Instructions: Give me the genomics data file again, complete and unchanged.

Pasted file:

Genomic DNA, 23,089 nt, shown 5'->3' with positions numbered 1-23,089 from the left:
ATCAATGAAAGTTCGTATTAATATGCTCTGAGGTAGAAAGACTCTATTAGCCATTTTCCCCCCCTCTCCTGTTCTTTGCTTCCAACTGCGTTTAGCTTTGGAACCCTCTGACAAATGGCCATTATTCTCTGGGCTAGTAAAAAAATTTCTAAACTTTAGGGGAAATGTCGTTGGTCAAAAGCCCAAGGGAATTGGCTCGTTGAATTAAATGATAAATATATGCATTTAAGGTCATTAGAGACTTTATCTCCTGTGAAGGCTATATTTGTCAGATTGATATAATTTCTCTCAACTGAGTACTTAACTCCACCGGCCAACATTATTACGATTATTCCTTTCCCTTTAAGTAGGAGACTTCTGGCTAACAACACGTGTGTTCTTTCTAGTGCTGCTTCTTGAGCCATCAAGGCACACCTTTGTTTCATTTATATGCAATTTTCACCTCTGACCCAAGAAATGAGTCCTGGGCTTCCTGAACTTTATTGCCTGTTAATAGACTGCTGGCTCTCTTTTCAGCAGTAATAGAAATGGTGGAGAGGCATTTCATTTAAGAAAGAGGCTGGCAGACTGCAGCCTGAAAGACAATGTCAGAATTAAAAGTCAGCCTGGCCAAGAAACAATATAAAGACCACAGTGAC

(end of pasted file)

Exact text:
Genomic DNA, 23,089 nt, shown 5'->3' with positions numbered 1-23,089 from the left:
ATCAATGAAAGTTCGTATTAATATGCTCTGAGGTAGAAAGACTCTATTAGCCATTTTCCCCCCCTCTCCTGTTCTTTGCTTCCAACTGCGTTTAGCTTTGGAACCCTCTGACAAATGGCCATTATTCTCTGGGCTAGTAAAAAAATTTCTAAACTTTAGGGGAAATGTCGTTGGTCAAAAGCCCAAGGGAATTGGCTCGTTGAATTAAATGATAAATATATGCATTTAAGGTCATTAGAGACTTTATCTCCTGTGAAGGCTATATTTGTCAGATTGATATAATTTCTCTCAACTGAGTACTTAACTCCACCGGCCAACATTATTACGATTATTCCTTTCCCTTTAAGTAGGAGACTTCTGGCTAACAACACGTGTGTTCTTTCTAGTGCTGCTTCTTGAGCCATCAAGGCACACCTTTGTTTCATTTATATGCAATTTTCACCTCTGACCCAAGAAATGAGTCCTGGGCTTCCTGAACTTTATTGCCTGTTAATAGACTGCTGGCTCTCTTTTCAGCAGTAATAGAAATGGTGGAGAGGCATTTCATTTAAGAAAGAGGCTGGCAGACTGCAGCCTGAAAGACAATGTCAGAATTAAAAGTCAGCCTGGCCAAGAAACAATATAAAGACCACAGTGAC